When Blogging Meets Agriculture!

#Akure has been home to me for the last two days. I am excited to share with my colleagues on the 2SCALE platform who work in Nigeria on the dynamics of blogging and social media especially as it concerns agriculture.


It’s the 3rd session of its kind that I will be having with various groups in the last two months. However, something worked better here especially since the idea was to make them do and not just know why they need to do! Sounds rhythmic. I was excited to hear them share that now they know twitter is ‘not a place for noise makers and gossips’. I was also happy to see almost all of them set up their blogs and make their first blog entry. It is usually a long step but then it begins with the first step.

Mousier Toure, the IFDC‘s communication’s specialist based in Mali and Thompson Ogunsanmi’s input in designing how the sessions should go made a lot of difference in the overall out. I look forward to Toure’s session on Communication Plan today and also eager to hear from the coaches and actors from the BSS and clusters what their new expereinces trying to work on their blogs are.

It’s an interesting time to be alive. Enjoy the sights from the training session.

#HappyDevelopment Worker. #AgricBlogging #Blogging ForDevelopment #TheBigIdea




Mousieur Toure making a point 


Starting 2016!

The year started on full throttle. It was even hard to think a new year had started until I needed to write a cheque and it was returned because of the error in date. I returned from Lome on the last day of the year at night and only woke up to the faint sound of fireworks. A new year had dawned while I slept. I prayed and thought through all the plan I had hatched for the year. Across the settee was Josh, my family’s new addition, stretching his little hands and yawning.

Reports, action plans, modules, feature articles are some of the deadlines dragging me by the waistline. The last week has been spent helping in putting together a training module for maize and soyabeans cluster actors on economic analysis and options for reduction of cost handling. I’m in Akure, Ondo State at the moment for the review and capitalisation of the Soyabeans partnership on the 2SCALE project. It’s my first outing as a trainer on the ICRA/2SCALE end of the partnership and it has been revealing working from the inside. The experience has been different from my previous work as a coach on the IFDC/2SCALE end of the partnership.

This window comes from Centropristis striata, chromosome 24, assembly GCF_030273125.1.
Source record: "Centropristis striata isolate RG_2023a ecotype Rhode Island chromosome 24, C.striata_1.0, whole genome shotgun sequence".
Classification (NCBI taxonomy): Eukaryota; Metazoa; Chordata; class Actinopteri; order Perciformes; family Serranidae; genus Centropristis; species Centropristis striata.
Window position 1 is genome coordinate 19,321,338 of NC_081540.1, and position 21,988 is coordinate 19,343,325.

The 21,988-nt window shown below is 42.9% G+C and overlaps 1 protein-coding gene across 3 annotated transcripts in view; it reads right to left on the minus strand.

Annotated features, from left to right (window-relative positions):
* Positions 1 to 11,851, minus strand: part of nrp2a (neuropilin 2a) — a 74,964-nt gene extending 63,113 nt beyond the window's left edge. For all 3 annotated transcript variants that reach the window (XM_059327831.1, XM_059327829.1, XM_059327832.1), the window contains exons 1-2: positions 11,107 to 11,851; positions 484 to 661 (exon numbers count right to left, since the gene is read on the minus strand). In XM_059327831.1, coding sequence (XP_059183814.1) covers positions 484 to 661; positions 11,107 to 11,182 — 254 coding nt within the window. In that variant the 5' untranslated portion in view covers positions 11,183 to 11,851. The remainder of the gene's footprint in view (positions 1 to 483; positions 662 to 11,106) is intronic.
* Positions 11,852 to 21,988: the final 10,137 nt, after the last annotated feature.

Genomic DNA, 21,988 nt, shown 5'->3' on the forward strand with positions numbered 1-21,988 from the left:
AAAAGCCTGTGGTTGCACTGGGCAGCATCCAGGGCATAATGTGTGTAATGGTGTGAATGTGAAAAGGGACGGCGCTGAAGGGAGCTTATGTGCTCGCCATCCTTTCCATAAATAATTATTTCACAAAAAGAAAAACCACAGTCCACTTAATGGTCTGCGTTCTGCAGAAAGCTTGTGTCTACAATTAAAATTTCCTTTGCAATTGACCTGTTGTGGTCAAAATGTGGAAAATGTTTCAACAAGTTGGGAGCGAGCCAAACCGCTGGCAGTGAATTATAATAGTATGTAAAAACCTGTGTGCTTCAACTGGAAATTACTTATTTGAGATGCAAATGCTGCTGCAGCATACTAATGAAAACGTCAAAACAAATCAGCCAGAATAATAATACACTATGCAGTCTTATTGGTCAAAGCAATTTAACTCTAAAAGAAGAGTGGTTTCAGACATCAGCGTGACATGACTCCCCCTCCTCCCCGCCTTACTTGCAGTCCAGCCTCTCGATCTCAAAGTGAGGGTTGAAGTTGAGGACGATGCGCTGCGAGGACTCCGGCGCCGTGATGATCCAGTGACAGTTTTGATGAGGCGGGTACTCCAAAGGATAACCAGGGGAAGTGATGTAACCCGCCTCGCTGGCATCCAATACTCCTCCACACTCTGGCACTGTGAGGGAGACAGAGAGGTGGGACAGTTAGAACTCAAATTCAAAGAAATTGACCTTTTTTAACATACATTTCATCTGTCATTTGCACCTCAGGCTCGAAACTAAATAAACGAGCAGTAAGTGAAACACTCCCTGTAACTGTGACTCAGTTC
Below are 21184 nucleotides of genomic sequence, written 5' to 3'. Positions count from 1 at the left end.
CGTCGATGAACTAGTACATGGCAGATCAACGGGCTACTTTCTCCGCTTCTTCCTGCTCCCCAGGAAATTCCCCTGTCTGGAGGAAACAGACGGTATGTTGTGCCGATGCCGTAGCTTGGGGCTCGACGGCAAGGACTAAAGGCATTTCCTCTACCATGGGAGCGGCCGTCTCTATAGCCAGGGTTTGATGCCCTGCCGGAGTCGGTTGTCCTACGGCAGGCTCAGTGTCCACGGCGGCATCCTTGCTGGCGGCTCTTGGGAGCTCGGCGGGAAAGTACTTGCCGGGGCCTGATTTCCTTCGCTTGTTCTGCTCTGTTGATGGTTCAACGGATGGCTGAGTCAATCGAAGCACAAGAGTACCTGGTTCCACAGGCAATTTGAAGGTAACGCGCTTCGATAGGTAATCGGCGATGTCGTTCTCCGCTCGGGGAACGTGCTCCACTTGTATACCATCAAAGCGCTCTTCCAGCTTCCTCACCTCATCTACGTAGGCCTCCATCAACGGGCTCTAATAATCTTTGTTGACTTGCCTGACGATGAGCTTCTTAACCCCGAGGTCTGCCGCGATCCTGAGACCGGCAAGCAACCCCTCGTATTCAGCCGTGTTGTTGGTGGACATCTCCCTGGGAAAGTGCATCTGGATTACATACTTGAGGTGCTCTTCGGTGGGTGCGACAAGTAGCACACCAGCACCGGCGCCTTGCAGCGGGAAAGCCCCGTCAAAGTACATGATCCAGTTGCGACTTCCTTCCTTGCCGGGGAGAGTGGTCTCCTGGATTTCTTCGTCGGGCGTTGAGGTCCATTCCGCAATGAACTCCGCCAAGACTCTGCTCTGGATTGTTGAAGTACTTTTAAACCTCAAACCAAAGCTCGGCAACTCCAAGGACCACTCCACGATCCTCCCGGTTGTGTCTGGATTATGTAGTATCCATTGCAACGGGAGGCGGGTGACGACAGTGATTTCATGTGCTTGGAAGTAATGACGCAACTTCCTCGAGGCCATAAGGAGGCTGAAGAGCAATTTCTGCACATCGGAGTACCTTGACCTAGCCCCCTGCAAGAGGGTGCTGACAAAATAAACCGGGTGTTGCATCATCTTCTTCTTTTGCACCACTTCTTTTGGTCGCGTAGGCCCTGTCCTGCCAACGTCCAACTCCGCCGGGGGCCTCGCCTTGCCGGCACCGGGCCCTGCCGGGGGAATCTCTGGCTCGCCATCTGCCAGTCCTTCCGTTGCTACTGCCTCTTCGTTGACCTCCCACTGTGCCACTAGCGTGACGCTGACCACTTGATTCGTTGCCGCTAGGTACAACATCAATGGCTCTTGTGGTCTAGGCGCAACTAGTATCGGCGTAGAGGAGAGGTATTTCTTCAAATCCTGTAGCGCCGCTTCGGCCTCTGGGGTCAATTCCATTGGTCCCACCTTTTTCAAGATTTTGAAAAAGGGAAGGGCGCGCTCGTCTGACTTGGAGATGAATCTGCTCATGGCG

I’m co-facilitating and listening to cluster actors bring up various issues on their activities for the previous year. Lessons learnt are being reviewed, new ideas are coming to fore and these all validates the fact that agriculture must become agribusiness if progress must be made. Changes have also captured and how they connect with various external influences among others. Inoculum, single super phosphate, capacity strengthening, impact, inclusive business, market are some of the words flying across the room. Their is also a soybeans planter in the room that was used by the Oke-Oyi Soya Cluster for demonstration trails. It makes planting faster, gender friendly and well spaced at 5cm to lead to increase in plant population.

I’ll share pictures and more notes later. Happy 2016 and have a great year.

It’s another Christmas


Some call it is the biggest birthday celebration on earth. Some say it is the day to celebrate the birth of the messiah. Others say it is a mere creation of mortals. What do you say it is? It’s the mass of Christ! Most countries have it as an holiday and like a number of festivals, both christians and non-christians celebrate the season.

#Jesus Christ – born in a manger – is the reason for this age long season. The three wise men brought gifts to him. Ours is to share gifts for those around us, especially the needy. It’s the whole essence of the season.

I was at the market with my partner to get a bag of rice to share with the men who man the estate housing my office. Done and set to leave, we thought to apportion the rice into nylons for onward delivery. By the time I sunk the scooping bowl into the bag the sixth time, what I had was a mould. The rice was bad. It was easier to get a replacement since we were still at the shop. We were happy we decided to share, otherwise we would have found out about a month later that the rice was mouldy and it certainly will be impossible to claim a replacement.

Lesson learnt – each time you give, you also give to yourself. Here’s a wish of a Merry Christmas from my end. Do not celebrate the season without plastering a smile on a face out there.

Sagay Interview: Is this Tribune’s Last Breath?

NewspaperYou probably read the interview. For a few seconds imagine it was Prof. Itse Sagay who actually said those words. It will have been weighty and punchy. But then, Sagay says ‘it wasn’t me’, just like Shaggy! Tribune offers an apology. Nigerians bash the newspaper given its recent inglorious past. Taiwo Olakunle, the reporter who allegedly cooked up the interview loses his job. Nigeria goes on like a ship on a long sail.